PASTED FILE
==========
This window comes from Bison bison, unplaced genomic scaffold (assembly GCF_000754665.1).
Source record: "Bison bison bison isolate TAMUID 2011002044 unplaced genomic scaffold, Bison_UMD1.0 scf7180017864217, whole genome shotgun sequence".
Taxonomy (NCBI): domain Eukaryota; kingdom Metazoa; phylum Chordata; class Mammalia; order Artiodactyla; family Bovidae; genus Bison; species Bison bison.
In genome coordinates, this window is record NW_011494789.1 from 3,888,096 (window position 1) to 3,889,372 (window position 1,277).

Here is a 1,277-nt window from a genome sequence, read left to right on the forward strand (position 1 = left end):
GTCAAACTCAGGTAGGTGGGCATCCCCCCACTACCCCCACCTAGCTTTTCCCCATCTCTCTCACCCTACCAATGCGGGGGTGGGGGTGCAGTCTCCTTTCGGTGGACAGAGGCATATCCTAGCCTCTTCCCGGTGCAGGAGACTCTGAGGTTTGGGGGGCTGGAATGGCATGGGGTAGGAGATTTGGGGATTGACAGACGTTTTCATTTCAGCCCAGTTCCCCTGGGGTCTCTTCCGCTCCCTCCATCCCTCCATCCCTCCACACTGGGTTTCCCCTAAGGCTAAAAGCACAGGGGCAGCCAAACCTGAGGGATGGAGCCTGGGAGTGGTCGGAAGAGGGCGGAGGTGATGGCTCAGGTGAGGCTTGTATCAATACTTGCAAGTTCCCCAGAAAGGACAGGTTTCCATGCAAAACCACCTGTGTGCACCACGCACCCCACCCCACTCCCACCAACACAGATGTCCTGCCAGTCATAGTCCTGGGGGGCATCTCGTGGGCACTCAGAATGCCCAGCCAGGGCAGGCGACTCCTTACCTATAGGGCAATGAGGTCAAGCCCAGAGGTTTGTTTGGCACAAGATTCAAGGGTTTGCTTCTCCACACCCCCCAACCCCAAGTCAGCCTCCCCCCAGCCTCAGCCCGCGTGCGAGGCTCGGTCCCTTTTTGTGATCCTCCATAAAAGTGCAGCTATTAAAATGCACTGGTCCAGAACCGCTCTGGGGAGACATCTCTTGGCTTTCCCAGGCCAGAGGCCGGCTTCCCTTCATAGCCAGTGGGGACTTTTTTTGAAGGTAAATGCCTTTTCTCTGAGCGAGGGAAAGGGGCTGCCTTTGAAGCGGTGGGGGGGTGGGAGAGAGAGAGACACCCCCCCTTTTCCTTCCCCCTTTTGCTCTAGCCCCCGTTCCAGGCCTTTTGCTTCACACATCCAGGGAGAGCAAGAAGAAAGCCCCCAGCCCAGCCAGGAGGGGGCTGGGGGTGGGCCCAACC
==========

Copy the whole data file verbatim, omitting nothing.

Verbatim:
This window comes from Bison bison, unplaced genomic scaffold (assembly GCF_000754665.1).
Source record: "Bison bison bison isolate TAMUID 2011002044 unplaced genomic scaffold, Bison_UMD1.0 scf7180017864217, whole genome shotgun sequence".
Taxonomy (NCBI): domain Eukaryota; kingdom Metazoa; phylum Chordata; class Mammalia; order Artiodactyla; family Bovidae; genus Bison; species Bison bison.
In genome coordinates, this window is record NW_011494789.1 from 3,888,096 (window position 1) to 3,889,372 (window position 1,277).

Here is a 1,277-nt window from a genome sequence, read left to right on the forward strand (position 1 = left end):
GTCAAACTCAGGTAGGTGGGCATCCCCCCACTACCCCCACCTAGCTTTTCCCCATCTCTCTCACCCTACCAATGCGGGGGTGGGGGTGCAGTCTCCTTTCGGTGGACAGAGGCATATCCTAGCCTCTTCCCGGTGCAGGAGACTCTGAGGTTTGGGGGGCTGGAATGGCATGGGGTAGGAGATTTGGGGATTGACAGACGTTTTCATTTCAGCCCAGTTCCCCTGGGGTCTCTTCCGCTCCCTCCATCCCTCCATCCCTCCACACTGGGTTTCCCCTAAGGCTAAAAGCACAGGGGCAGCCAAACCTGAGGGATGGAGCCTGGGAGTGGTCGGAAGAGGGCGGAGGTGATGGCTCAGGTGAGGCTTGTATCAATACTTGCAAGTTCCCCAGAAAGGACAGGTTTCCATGCAAAACCACCTGTGTGCACCACGCACCCCACCCCACTCCCACCAACACAGATGTCCTGCCAGTCATAGTCCTGGGGGGCATCTCGTGGGCACTCAGAATGCCCAGCCAGGGCAGGCGACTCCTTACCTATAGGGCAATGAGGTCAAGCCCAGAGGTTTGTTTGGCACAAGATTCAAGGGTTTGCTTCTCCACACCCCCCAACCCCAAGTCAGCCTCCCCCCAGCCTCAGCCCGCGTGCGAGGCTCGGTCCCTTTTTGTGATCCTCCATAAAAGTGCAGCTATTAAAATGCACTGGTCCAGAACCGCTCTGGGGAGACATCTCTTGGCTTTCCCAGGCCAGAGGCCGGCTTCCCTTCATAGCCAGTGGGGACTTTTTTTGAAGGTAAATGCCTTTTCTCTGAGCGAGGGAAAGGGGCTGCCTTTGAAGCGGTGGGGGGGTGGGAGAGAGAGAGACACCCCCCCTTTTCCTTCCCCCTTTTGCTCTAGCCCCCGTTCCAGGCCTTTTGCTTCACACATCCAGGGAGAGCAAGAAGAAAGCCCCCAGCCCAGCCAGGAGGGGGCTGGGGGTGGGCCCAACC